N.Y. newspaper's map of local gun owners: A cheat sheet for burglars? (+video)
Gun owners whose names and addresses were published on a 'gun map' in a New York newspaper are angry. But a county official suggests that the map shows burglars which homes to avoid.
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Meanwhile, bloggers have published addresses of Journal News employees, and the newspaper has hired armed guards in the wake of perceived threats sent by e-mail. Police have said the e-mails did not contain actionable threats.
The broader question of whether gun ownership deters crime yields vastly divergent – and often contradictory – findings, which activists on both sides have attempted to spin in their favor.
Fact-checking organizations note that the number of concealed-carry permit holders have soared during the past decade and that as many as 53 million US homes contain a gun. Yet violence has declined.
But other research suggests that gun ownership might be linked with crime trends in various ways.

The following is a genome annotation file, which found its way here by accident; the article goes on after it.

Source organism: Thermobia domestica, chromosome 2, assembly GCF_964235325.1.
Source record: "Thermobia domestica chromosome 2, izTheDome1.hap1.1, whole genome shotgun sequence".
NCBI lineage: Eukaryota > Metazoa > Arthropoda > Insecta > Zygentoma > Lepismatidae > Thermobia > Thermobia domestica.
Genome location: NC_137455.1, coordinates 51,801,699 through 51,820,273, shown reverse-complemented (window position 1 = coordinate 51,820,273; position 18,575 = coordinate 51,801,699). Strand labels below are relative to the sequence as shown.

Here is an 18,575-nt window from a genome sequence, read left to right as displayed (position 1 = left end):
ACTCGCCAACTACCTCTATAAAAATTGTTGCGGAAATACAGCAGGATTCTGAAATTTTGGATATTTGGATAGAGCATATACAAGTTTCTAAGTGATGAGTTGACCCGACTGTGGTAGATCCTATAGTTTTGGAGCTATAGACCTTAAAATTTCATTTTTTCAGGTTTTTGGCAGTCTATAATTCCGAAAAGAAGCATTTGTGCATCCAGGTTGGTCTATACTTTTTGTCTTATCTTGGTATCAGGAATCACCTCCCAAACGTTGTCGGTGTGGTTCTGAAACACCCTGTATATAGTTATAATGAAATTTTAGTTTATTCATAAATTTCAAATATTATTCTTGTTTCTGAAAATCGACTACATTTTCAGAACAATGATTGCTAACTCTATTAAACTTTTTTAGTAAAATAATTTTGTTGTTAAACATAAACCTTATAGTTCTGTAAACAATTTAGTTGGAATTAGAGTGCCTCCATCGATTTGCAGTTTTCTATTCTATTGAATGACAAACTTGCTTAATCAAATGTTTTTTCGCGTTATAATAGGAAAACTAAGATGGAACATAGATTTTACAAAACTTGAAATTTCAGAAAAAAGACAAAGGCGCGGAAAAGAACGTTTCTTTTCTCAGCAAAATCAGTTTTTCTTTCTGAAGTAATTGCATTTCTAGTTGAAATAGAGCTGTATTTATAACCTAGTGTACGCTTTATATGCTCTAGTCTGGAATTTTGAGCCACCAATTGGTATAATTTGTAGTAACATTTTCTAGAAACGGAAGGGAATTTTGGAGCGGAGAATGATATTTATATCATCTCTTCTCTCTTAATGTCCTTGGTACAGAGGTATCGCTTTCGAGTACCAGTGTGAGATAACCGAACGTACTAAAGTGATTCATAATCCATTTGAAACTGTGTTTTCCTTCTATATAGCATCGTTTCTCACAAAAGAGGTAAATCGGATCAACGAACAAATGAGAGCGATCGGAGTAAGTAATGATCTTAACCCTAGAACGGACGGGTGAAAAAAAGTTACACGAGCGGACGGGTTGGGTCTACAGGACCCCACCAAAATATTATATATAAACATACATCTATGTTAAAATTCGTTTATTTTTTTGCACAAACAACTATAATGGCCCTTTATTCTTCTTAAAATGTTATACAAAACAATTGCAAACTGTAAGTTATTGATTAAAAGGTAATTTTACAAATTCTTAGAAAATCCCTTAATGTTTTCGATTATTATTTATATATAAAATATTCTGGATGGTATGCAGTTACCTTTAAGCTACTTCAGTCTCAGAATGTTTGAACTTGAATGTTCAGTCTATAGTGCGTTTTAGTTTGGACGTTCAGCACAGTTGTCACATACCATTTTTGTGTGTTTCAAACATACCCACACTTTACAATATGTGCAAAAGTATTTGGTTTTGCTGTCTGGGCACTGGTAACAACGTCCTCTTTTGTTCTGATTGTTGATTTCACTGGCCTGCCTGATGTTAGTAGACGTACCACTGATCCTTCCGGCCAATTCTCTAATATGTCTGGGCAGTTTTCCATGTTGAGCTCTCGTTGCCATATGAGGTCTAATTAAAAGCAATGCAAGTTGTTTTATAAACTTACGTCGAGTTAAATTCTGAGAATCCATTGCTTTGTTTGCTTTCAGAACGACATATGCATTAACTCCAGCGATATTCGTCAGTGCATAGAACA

It's "probably true that rising crime leads to a perception of increased threat and, therefore, an increase in the prevalence of gun ownership," Garen Wintemute, director of the Violence Prevention Research Program at the University of California-Davis, told Factcheck.org. It's "also the case that making firearms more available is followed by an increase in firearm crime."
But does the Journal News map put non-gun owners in danger? There is evidence that some criminals are deterred by the possibility of their target being armed.
Forty percent of convicts had at some point decided against a crime because they worried that their victims were packing a gun, according to research by James Wright, a sociologist at the University of Central Florida. "One of the conclusions … was that bad guys do worry about armed potential victims, and to the extent possible try to avoid them," says Mr. Wright, author of "Armed and Considered Dangerous: A Survey of Felons and Their Firearms."
But it is hard to determine whether criminals might go so far as to use the Journal News map, suggests Wright.
"The fact of the matter is most bad guys are criminal opportunists, and they're likely not going to take a map with them when they try to decide, 'Gee, should we burglarize this house because maybe it's the one without a gun?' " he says. "We know full well that [burglars] break into houses because there doesn't seem to be anybody home, but part of that calculation is also, 'There's nobody in there with a 12-gauge [shotgun] ready to cut down on me.' "